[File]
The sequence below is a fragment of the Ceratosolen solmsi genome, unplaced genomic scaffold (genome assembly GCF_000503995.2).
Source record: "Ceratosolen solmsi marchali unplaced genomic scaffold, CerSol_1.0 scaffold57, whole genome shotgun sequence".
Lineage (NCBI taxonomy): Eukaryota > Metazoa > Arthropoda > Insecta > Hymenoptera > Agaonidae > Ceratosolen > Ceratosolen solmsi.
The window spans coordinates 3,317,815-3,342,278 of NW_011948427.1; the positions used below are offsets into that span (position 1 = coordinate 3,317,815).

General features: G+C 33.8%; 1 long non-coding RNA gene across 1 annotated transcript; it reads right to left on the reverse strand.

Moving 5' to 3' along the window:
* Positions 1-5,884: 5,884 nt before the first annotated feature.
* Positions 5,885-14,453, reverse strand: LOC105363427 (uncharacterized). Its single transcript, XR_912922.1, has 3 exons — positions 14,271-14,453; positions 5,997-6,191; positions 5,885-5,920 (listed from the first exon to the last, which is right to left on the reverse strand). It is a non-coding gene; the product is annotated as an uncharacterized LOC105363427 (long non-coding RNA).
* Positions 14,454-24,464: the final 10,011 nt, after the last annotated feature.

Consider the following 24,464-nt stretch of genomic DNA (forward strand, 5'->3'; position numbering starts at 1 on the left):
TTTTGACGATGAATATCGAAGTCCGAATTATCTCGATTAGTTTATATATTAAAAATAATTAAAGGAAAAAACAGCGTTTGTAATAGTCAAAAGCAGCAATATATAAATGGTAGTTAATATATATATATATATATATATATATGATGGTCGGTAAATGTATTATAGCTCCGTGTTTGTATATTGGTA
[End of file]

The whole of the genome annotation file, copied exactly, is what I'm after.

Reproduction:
The sequence below is a fragment of the Ceratosolen solmsi genome, unplaced genomic scaffold (genome assembly GCF_000503995.2).
Source record: "Ceratosolen solmsi marchali unplaced genomic scaffold, CerSol_1.0 scaffold57, whole genome shotgun sequence".
Lineage (NCBI taxonomy): Eukaryota > Metazoa > Arthropoda > Insecta > Hymenoptera > Agaonidae > Ceratosolen > Ceratosolen solmsi.
The window spans coordinates 3,317,815-3,342,278 of NW_011948427.1; the positions used below are offsets into that span (position 1 = coordinate 3,317,815).

General features: G+C 33.8%; 1 long non-coding RNA gene across 1 annotated transcript; it reads right to left on the reverse strand.

Moving 5' to 3' along the window:
* Positions 1-5,884: 5,884 nt before the first annotated feature.
* Positions 5,885-14,453, reverse strand: LOC105363427 (uncharacterized). Its single transcript, XR_912922.1, has 3 exons — positions 14,271-14,453; positions 5,997-6,191; positions 5,885-5,920 (listed from the first exon to the last, which is right to left on the reverse strand). It is a non-coding gene; the product is annotated as an uncharacterized LOC105363427 (long non-coding RNA).
* Positions 14,454-24,464: the final 10,011 nt, after the last annotated feature.

Consider the following 24,464-nt stretch of genomic DNA (forward strand, 5'->3'; position numbering starts at 1 on the left):
TTTTGACGATGAATATCGAAGTCCGAATTATCTCGATTAGTTTATATATTAAAAATAATTAAAGGAAAAAACAGCGTTTGTAATAGTCAAAAGCAGCAATATATAAATGGTAGTTAATATATATATATATATATATATATATGATGGTCGGTAAATGTATTATAGCTCCGTGTTTGTATATTGGTA